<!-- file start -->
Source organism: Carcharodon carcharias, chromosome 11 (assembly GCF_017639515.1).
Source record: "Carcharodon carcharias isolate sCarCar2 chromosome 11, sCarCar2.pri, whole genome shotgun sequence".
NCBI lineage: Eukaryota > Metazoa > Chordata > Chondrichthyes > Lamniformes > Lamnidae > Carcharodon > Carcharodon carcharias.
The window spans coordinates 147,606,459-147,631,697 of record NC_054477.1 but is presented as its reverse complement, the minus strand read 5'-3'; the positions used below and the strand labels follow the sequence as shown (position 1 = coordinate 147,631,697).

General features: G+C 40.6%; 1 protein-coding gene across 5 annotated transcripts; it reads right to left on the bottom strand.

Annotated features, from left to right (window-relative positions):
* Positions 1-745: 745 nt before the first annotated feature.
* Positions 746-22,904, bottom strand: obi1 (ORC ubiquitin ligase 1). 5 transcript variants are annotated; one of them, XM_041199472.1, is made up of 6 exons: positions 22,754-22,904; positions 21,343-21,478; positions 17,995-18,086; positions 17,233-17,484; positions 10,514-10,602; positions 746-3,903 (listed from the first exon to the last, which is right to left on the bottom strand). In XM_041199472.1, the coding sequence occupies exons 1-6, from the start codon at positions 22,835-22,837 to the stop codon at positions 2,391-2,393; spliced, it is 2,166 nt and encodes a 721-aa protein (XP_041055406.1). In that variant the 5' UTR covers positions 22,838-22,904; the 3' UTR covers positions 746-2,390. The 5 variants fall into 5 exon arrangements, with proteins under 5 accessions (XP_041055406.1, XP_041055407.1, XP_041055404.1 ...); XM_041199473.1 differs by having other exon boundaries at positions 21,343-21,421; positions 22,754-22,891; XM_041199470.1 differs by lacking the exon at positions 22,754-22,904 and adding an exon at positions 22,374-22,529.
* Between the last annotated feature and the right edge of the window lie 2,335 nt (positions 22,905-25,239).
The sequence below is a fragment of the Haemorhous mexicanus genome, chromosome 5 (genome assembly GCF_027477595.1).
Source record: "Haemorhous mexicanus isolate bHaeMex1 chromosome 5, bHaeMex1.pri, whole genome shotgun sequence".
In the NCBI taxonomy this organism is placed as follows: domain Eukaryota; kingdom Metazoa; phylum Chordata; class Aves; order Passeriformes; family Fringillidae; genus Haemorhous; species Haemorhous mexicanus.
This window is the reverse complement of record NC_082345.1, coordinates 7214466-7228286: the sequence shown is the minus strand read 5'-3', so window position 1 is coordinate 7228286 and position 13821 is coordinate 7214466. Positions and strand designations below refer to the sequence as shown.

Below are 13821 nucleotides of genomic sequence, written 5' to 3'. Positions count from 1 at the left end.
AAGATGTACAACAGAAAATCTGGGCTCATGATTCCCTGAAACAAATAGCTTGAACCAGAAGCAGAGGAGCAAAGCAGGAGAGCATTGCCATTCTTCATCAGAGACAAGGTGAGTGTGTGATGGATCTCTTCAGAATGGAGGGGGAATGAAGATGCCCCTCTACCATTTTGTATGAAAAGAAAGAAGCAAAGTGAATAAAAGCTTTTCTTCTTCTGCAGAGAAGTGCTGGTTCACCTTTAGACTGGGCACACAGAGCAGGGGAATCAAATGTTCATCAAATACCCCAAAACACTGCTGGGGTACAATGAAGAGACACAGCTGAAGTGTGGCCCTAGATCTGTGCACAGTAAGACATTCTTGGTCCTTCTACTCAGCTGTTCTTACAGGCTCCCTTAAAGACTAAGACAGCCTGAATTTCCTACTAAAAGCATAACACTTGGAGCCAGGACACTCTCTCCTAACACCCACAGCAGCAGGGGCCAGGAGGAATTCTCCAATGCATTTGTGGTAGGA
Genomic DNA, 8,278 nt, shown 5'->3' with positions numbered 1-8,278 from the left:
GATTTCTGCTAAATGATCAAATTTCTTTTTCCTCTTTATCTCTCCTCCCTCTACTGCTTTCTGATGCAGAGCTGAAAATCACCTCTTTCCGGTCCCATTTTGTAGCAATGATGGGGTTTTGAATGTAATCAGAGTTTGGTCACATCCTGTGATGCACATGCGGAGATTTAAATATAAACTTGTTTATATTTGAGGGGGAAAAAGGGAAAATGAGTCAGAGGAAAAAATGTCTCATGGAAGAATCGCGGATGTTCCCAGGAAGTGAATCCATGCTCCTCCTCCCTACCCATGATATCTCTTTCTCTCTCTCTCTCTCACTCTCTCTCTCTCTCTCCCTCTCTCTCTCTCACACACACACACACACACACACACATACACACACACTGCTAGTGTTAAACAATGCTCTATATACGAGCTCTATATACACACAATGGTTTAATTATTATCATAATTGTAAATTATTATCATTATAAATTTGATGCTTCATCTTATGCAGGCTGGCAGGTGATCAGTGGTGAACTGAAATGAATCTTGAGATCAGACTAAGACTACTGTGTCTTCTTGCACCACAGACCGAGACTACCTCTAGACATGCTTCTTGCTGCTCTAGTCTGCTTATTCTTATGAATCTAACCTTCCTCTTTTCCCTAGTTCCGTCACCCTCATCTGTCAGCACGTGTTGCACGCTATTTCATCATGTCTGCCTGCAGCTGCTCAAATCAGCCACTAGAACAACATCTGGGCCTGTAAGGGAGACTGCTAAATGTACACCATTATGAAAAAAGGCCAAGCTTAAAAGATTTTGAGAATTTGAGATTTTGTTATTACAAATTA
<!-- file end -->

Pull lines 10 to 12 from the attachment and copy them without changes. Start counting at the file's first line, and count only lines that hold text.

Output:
The sequence below is a fragment of the Haemorhous mexicanus genome, chromosome 5 (genome assembly GCF_027477595.1).
Source record: "Haemorhous mexicanus isolate bHaeMex1 chromosome 5, bHaeMex1.pri, whole genome shotgun sequence".
In the NCBI taxonomy this organism is placed as follows: domain Eukaryota; kingdom Metazoa; phylum Chordata; class Aves; order Passeriformes; family Fringillidae; genus Haemorhous; species Haemorhous mexicanus.